This past weekend marked the 50th Anniversary of the Bloody Sunday march over the Edmund Pettus Bridge in Selma, Alabama. With race relations flaring across the U.S., the importance of the occasion could not have been overbilled, although the Congressional Republican leadership didn’t seem to understand that point. Despite the damning report on systematic discrimination in the Ferguson police department that came out just a few days before (a report which we worry may be the story in more police departments in cities across the U.S.), despite the uproar in Wisconsin over yet another police killing of an unarmed black teenager, and despite the injustice of the Trayvon Martin case, and so many others, it took a public media shaming for the Republican leadership to send a last minute delegate to attend the events. On the other hand, President Obama did not fall flat in his sweeping 40-minute oratory exclamation point on how the spirit of the Selma marchers is what makes America exceptional. The President painted a beautiful picture, showing how Selma flung open the doors for other groups to walk through on their march to equality, justice, and acceptance, and how it is often the actions of individual Americans in response to our collective struggles that make America strong. The President’s declarative is key – America should be by and for the people. However, it is noteworthy to highlight that the very right to vote fought for in Selma is in jeopardy today. Over 20 states have passed legislation that undermines the Voting Rights Act and makes it harder for minorities, the poor, and the elderly, among others, to cast his/her ballot on Election Day.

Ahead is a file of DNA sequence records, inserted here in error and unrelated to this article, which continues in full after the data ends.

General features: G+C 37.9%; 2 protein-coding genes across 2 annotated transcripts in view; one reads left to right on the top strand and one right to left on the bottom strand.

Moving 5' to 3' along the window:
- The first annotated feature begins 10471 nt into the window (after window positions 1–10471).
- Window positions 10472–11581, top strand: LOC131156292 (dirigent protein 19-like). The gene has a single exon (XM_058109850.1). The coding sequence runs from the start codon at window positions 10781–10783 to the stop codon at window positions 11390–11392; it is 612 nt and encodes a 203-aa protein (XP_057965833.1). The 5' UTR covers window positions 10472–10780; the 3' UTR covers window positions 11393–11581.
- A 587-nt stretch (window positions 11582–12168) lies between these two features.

Coming off the U.S. leg of his campaign tour last week, Prime Minister Benjamin Netanyahu said at a Likud party press briefing Sunday that his support for creation of a Palestinian state, expressed in a 2009 speech at Bar Ilan University, is no longer relevant given the current reality in the Middle East. Amid a series of reversals and denials from the Likud party and the PM's office on this position, it's important to step back. Netanyahu's stated change of heart was spurred by last Friday's news of a back-channel peace proposal from August 2013 in which Netanyahu's and Palestinian President Mahmoud Abbas's negotiators discussed a return to the 1967 borders with swaps, some recognition of Palestinian claims in East Jerusalem, and limited right of return for Palestinian refugees. The document reveals serious concessions in the eyes of the Israeli right, Netanyahu's political base. In an effort to dissuade anyone from believing Bibi was soft, a newsletter was circulated by the Likud party stating that the Bar Ilan speech was "null and void" and that "Netanyahu's entire political biography is a fight against the creation of a Palestinian state." In a flurry of damage control, Netanyahu's office said the newsletter merely reflected the views of Likud Knesset Member Tzipi Hotovely and not the prime minister but added that any vacated land would be "immediately overtaken by radical Islam and terrorist organizations sponsored by Iran." Responding to questions about Bibi's change of heart on negotiating an end to the conflict, at Monday's press briefing the U.S. State Department reiterated its strong commitment to a two-state solution with "Israeli and Palestinian partners who are also committed to that goal." The State spokesperson continued, "A lot of things are said during election campaigns. We'll wait to see the policies of the next Israeli Government." We'll be waiting too—but we get the distinct feeling we've been here before.
According to its current Director, the growing threat posed by cyber terrorism and the use of the internet by organizations such as the self-proclaimed Islamic State in Syria and the Levant (ISIL) exposed the pitfalls with the modus operandi under which the CIA has been operating since the terrorist attack of September 11, 2001. CIA Director John Brennan announced that the agency will be restructured in order to “embrace and leverage the digital revolution.” By announcing the largest organizational restructuring that the agency has undergone since its inception, Director Brennan subtly admitted that the U.S. intelligence community has failed to adapt to the growing number of modern threats that endanger U.S. national security. While it is early to determine what this overhaul will mean, it is interesting to consider what impact the merging of covert spies and agency analysts will have on the actual gathering of better intelligence. Reading this we can't help thinking about the tragic Iraq war and the faulty intelligence that got us there.